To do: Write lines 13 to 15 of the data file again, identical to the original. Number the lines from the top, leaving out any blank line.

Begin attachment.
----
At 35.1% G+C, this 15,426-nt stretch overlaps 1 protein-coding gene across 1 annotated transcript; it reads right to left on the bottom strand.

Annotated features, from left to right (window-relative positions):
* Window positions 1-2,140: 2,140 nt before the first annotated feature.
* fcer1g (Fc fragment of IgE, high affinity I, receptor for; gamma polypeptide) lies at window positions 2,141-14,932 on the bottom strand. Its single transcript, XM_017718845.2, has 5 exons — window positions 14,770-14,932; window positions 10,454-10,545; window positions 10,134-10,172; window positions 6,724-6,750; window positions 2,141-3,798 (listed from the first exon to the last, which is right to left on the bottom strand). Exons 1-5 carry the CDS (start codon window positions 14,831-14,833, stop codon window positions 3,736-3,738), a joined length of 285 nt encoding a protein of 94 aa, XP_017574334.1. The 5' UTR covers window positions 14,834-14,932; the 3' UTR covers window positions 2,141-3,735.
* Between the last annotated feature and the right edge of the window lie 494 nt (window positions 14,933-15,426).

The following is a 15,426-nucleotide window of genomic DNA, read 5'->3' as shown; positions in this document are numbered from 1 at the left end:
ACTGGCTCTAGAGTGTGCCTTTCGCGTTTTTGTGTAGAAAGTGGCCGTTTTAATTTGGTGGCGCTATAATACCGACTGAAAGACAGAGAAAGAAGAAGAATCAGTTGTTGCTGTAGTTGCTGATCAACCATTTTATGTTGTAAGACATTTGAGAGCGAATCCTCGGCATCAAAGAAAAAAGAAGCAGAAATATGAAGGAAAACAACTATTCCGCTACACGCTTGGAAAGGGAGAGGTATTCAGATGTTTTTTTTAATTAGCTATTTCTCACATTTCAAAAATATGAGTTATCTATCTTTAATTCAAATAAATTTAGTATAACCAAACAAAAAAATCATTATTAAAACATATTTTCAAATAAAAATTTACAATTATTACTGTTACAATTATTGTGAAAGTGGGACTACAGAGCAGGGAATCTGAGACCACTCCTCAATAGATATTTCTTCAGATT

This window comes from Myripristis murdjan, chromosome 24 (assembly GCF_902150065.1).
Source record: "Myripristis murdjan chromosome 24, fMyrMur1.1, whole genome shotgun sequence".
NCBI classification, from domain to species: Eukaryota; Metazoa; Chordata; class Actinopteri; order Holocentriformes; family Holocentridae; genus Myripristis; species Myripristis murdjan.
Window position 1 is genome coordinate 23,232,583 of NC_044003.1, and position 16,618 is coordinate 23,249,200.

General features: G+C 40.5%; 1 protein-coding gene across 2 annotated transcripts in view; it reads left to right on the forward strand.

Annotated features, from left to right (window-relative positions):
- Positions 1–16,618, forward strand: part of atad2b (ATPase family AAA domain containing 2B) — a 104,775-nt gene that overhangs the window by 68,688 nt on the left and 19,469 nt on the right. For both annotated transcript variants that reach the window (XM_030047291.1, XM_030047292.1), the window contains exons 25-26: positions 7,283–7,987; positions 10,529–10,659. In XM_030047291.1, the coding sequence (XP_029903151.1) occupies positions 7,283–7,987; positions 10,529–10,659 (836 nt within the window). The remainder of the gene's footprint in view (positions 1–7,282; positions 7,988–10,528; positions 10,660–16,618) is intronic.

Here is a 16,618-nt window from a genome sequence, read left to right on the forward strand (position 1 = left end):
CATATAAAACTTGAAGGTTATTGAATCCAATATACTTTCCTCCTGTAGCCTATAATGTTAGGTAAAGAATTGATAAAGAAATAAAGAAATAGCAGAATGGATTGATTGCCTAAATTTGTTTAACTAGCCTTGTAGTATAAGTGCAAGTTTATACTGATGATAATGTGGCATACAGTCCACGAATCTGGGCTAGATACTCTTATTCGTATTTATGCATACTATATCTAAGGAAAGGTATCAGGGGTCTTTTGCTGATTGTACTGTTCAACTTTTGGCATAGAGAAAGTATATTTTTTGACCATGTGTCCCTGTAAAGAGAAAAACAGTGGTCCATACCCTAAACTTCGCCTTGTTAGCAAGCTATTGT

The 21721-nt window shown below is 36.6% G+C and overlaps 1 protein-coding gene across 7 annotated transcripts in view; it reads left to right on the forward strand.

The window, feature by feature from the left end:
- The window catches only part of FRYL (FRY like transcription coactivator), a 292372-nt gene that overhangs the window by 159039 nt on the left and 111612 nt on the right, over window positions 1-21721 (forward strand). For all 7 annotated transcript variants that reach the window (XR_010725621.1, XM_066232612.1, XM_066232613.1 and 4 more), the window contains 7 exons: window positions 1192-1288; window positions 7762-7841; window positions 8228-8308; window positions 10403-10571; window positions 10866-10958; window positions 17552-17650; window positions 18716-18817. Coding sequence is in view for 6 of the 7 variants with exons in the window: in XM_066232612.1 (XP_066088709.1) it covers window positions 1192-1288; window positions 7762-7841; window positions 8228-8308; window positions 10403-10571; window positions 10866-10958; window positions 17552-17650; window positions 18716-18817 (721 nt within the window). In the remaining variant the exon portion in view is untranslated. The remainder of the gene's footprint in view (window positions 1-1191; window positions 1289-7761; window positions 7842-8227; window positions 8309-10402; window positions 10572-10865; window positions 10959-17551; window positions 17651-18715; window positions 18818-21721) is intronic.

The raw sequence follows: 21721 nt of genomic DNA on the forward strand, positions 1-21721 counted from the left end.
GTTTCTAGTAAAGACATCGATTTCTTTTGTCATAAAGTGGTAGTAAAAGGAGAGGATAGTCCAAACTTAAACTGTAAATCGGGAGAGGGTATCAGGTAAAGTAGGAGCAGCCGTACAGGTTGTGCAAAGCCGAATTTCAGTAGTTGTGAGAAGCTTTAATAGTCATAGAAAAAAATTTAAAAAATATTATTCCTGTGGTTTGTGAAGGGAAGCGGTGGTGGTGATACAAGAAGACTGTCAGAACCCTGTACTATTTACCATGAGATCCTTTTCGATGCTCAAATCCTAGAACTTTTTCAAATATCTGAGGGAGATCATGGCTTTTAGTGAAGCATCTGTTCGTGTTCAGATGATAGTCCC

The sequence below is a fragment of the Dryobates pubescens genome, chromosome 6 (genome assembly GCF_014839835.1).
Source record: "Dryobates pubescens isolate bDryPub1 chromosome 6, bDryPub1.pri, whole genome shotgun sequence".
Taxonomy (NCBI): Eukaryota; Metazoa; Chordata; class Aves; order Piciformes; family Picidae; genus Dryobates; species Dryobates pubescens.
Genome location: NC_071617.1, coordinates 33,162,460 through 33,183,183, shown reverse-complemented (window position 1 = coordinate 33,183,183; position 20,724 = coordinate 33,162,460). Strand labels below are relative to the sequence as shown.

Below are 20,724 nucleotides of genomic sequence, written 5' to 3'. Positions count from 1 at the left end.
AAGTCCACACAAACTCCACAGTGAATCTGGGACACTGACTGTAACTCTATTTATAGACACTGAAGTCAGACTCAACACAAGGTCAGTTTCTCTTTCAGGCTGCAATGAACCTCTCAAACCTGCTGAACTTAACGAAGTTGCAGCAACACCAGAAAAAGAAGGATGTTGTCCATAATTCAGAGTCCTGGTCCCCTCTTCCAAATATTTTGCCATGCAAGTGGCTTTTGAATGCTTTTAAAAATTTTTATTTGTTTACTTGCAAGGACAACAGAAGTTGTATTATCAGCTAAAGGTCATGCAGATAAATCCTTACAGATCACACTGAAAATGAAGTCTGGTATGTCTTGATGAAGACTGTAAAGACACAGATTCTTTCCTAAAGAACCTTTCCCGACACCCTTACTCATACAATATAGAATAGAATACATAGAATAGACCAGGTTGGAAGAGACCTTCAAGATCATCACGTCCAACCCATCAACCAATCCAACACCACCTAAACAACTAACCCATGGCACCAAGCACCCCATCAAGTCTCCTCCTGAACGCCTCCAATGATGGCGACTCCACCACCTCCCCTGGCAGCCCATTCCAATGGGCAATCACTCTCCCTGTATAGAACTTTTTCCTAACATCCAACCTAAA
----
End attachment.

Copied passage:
Annotated features, from left to right (window-relative positions):
- Positions 1–16,618, forward strand: part of atad2b (ATPase family AAA domain containing 2B) — a 104,775-nt gene that overhangs the window by 68,688 nt on the left and 19,469 nt on the right. For both annotated transcript variants that reach the window (XM_030047291.1, XM_030047292.1), the window contains exons 25-26: positions 7,283–7,987; positions 10,529–10,659. In XM_030047291.1, the coding sequence (XP_029903151.1) occupies positions 7,283–7,987; positions 10,529–10,659 (836 nt within the window). The remainder of the gene's footprint in view (positions 1–7,282; positions 7,988–10,528; positions 10,660–16,618) is intronic.

Here is a 16,618-nt window from a genome sequence, read left to right on the forward strand (position 1 = left end):